The single bit loss signal is implemented using just one bit: marked
   packets have this bit set to 1, whereas unmarked ones have it set to
   0.  This solution requires a working spin-bit signal used to separate
   different trains of packets.  In particular, a "pause" of at least
   one empty spin-bit period is introduced between each phase of the
   algorithm.  An on-path observer can determine in this way if a phase
   (and therefore a train of packets) is ended and a new one is
   starting.

   The client is in charge of almost the entire complexity of the
   algorithm.  Its task can be summarized in 4 different points:

   1.  The client starts generating marked packets for two consecutive
       spin-bit periods; it maintains a generation token that is enabled
       every time a packet arrives and disabled when another one is
       forwarded.  When this token is disabled, the generation process
       is paused (i.e. outgoing packets are transmitted unmarked) and
       resumes as soon as its value returns true, and that happens as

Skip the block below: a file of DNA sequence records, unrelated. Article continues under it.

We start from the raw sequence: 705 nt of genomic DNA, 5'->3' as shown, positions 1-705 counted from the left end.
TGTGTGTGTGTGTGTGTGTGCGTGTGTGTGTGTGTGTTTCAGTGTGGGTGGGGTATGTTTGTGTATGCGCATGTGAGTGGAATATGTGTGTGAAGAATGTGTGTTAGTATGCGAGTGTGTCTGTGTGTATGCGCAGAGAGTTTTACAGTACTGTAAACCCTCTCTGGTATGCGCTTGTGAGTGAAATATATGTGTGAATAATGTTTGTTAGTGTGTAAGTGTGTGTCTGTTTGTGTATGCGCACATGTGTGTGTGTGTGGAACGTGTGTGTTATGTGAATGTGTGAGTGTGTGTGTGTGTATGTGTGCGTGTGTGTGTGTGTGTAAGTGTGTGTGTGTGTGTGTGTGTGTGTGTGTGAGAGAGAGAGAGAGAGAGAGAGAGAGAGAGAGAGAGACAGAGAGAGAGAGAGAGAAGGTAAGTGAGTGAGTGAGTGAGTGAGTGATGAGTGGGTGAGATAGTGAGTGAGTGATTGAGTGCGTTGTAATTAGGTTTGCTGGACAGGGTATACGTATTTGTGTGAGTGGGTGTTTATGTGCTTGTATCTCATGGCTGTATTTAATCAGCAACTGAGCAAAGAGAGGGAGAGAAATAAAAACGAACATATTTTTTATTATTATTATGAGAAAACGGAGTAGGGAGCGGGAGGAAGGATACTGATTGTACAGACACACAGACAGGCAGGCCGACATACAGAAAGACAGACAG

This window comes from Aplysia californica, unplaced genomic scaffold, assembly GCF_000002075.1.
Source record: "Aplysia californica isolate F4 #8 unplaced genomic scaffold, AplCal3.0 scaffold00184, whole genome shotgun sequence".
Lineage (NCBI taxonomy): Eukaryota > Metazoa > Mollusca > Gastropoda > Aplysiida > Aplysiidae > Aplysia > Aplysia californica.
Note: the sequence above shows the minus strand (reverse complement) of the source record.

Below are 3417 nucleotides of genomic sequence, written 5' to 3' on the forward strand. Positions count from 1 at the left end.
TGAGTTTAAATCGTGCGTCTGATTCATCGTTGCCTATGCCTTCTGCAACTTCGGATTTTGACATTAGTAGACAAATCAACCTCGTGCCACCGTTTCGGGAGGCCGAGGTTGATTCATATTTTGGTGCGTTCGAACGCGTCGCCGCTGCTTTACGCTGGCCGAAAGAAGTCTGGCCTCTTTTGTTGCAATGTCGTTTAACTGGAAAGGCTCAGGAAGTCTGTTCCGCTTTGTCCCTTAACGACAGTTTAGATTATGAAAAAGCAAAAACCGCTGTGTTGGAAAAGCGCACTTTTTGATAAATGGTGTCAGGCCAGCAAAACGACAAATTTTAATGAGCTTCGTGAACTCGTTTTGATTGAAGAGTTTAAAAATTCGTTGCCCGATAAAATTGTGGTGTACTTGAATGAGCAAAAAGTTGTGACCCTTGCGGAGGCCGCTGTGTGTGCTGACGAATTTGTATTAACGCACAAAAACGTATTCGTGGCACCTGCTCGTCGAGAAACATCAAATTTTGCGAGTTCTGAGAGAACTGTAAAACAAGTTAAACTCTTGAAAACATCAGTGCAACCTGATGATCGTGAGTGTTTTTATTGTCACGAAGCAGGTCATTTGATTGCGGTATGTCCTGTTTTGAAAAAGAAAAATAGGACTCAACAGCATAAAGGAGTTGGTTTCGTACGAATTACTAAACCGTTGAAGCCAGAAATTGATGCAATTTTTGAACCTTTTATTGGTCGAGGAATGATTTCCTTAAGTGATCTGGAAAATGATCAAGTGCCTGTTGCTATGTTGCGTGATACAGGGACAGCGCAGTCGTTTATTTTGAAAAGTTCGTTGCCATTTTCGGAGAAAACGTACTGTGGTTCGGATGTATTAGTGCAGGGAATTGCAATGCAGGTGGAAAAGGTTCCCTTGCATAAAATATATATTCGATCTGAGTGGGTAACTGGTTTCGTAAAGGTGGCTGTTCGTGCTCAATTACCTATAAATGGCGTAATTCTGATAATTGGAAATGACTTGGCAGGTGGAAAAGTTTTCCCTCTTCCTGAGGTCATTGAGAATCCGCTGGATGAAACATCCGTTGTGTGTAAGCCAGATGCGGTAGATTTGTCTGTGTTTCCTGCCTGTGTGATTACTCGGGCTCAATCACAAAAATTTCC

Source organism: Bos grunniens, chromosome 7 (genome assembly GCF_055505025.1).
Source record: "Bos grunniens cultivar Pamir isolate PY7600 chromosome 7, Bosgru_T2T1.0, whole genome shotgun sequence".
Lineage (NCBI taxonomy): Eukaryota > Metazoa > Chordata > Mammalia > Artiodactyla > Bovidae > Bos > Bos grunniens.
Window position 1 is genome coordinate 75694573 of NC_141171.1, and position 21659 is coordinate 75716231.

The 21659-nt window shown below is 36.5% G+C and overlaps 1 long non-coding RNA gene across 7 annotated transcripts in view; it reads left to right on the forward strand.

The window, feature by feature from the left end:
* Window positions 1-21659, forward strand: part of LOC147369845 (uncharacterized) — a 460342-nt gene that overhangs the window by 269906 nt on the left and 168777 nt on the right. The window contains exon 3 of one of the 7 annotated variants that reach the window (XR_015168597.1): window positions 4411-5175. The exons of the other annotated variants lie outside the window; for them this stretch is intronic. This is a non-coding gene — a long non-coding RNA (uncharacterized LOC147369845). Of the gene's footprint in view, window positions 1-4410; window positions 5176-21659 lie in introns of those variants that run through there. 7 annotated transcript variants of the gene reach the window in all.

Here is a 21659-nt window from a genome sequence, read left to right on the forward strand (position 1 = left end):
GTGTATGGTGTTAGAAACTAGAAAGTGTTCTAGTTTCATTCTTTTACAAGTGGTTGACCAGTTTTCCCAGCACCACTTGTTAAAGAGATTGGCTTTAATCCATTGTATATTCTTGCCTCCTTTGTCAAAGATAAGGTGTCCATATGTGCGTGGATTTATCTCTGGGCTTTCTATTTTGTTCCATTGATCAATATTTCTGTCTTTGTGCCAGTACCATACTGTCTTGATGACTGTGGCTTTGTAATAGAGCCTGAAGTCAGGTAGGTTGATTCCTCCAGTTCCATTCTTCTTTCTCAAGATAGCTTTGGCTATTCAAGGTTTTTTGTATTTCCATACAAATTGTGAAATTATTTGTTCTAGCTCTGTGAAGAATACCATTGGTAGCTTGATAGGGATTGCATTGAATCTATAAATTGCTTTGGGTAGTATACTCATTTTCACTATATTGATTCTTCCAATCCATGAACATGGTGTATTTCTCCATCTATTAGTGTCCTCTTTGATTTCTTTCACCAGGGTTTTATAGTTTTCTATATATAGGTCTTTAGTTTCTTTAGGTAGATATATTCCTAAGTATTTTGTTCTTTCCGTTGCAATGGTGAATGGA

soon as a packet is received.  In addition, at the end of the
       first spin-bit period spent in generation, the reflection counter
       is unlocked to start counting incoming marked packets which will
       be later reflected;

   2.  When the generation is completed, the client waits to see in
       input an empty spin-bit period so as to be sure that everyone has
       seen at least that empty period.  This one will be used by the
       observer as a divider between generated and reflected packets.
       During this phase, all the outgoing packets are forwarded with
       the loss bit set to 0.  The reflection counter is still